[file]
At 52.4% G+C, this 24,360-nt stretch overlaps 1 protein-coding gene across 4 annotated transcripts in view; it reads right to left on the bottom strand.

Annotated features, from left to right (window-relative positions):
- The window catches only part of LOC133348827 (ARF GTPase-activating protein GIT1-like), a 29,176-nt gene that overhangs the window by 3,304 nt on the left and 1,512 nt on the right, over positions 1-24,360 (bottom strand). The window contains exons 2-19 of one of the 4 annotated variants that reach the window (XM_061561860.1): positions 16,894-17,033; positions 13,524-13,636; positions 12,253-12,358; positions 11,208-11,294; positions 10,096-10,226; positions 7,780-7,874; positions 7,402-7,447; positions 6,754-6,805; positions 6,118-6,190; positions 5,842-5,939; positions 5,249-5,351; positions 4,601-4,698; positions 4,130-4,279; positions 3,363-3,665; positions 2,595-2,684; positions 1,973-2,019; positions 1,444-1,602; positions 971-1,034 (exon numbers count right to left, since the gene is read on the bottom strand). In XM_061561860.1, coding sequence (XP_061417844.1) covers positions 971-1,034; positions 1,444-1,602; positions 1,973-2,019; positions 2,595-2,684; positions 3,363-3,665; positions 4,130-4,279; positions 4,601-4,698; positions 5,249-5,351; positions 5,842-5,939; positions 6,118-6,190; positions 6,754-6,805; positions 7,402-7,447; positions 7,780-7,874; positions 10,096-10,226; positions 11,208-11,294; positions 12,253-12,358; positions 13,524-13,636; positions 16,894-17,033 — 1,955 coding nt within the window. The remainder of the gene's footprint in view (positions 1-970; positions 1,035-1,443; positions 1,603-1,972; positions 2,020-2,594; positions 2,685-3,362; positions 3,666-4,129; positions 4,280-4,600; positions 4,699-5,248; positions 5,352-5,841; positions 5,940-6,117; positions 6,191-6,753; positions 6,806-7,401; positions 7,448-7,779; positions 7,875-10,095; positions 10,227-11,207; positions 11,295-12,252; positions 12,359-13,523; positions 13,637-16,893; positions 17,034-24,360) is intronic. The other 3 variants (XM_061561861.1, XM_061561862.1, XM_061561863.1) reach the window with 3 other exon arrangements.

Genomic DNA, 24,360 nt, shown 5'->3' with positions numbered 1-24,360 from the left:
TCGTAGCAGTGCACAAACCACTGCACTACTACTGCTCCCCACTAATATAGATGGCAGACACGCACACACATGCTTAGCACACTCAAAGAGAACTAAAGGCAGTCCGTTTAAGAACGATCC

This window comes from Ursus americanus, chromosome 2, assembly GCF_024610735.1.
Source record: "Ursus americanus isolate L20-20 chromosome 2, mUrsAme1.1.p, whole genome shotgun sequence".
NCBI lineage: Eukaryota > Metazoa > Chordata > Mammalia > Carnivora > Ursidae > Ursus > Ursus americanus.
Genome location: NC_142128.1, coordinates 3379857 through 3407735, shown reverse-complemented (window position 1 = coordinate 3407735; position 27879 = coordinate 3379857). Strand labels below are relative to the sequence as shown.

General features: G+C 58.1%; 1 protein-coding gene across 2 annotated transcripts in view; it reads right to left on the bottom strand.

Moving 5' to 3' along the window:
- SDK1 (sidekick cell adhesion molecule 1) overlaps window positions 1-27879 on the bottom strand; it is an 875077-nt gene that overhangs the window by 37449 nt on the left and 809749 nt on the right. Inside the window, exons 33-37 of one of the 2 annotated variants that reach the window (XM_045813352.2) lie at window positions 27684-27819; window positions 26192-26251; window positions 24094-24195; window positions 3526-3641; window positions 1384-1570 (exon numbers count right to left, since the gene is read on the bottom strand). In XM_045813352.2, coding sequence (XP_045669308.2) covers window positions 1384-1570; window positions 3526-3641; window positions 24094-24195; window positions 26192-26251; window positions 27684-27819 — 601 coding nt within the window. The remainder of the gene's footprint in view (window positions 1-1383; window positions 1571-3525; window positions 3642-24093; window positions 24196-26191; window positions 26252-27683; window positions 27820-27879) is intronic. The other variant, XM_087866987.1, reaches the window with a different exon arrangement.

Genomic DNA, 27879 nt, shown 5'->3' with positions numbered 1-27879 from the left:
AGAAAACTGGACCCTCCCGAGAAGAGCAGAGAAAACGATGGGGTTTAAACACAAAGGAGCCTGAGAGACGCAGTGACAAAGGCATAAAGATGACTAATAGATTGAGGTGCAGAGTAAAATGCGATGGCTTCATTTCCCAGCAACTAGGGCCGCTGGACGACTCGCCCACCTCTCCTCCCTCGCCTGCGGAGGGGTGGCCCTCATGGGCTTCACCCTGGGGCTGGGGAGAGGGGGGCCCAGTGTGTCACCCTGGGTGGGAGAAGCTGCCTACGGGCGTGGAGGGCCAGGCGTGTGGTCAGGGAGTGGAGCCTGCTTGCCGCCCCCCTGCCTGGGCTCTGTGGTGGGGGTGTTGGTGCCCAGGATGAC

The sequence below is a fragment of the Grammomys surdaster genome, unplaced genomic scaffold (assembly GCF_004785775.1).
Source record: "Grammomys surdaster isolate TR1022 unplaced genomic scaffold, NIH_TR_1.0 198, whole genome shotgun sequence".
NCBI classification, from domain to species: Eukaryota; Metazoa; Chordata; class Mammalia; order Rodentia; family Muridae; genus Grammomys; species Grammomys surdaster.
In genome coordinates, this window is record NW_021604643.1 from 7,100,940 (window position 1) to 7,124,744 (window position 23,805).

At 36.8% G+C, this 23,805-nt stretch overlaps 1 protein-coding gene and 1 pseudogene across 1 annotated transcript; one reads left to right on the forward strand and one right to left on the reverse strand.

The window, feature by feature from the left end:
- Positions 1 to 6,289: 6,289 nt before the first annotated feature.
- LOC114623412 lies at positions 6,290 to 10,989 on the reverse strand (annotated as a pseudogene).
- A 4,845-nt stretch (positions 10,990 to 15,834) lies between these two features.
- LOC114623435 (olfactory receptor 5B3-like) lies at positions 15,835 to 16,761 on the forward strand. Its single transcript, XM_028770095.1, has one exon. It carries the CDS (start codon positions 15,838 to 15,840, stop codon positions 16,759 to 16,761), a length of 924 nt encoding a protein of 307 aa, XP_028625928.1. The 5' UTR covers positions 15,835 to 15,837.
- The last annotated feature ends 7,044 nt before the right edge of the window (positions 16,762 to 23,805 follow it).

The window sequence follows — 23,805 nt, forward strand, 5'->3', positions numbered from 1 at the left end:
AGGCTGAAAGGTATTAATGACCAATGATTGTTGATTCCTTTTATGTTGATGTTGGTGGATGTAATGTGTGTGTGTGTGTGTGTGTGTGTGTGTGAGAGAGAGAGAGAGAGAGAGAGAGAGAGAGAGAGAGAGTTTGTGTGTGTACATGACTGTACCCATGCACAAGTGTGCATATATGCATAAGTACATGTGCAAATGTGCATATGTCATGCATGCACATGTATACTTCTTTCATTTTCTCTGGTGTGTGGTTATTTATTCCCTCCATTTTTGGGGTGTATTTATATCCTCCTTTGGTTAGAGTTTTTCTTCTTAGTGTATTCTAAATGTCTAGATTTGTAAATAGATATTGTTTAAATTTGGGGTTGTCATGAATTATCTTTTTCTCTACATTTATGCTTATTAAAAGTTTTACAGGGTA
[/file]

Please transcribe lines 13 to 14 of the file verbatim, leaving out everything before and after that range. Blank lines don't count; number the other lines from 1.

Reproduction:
Genomic DNA, 27879 nt, shown 5'->3' with positions numbered 1-27879 from the left:
AGAAAACTGGACCCTCCCGAGAAGAGCAGAGAAAACGATGGGGTTTAAACACAAAGGAGCCTGAGAGACGCAGTGACAAAGGCATAAAGATGACTAATAGATTGAGGTGCAGAGTAAAATGCGATGGCTTCATTTCCCAGCAACTAGGGCCGCTGGACGACTCGCCCACCTCTCCTCCCTCGCCTGCGGAGGGGTGGCCCTCATGGGCTTCACCCTGGGGCTGGGGAGAGGGGGGCCCAGTGTGTCACCCTGGGTGGGAGAAGCTGCCTACGGGCGTGGAGGGCCAGGCGTGTGGTCAGGGAGTGGAGCCTGCTTGCCGCCCCCCTGCCTGGGCTCTGTGGTGGGGGTGTTGGTGCCCAGGATGAC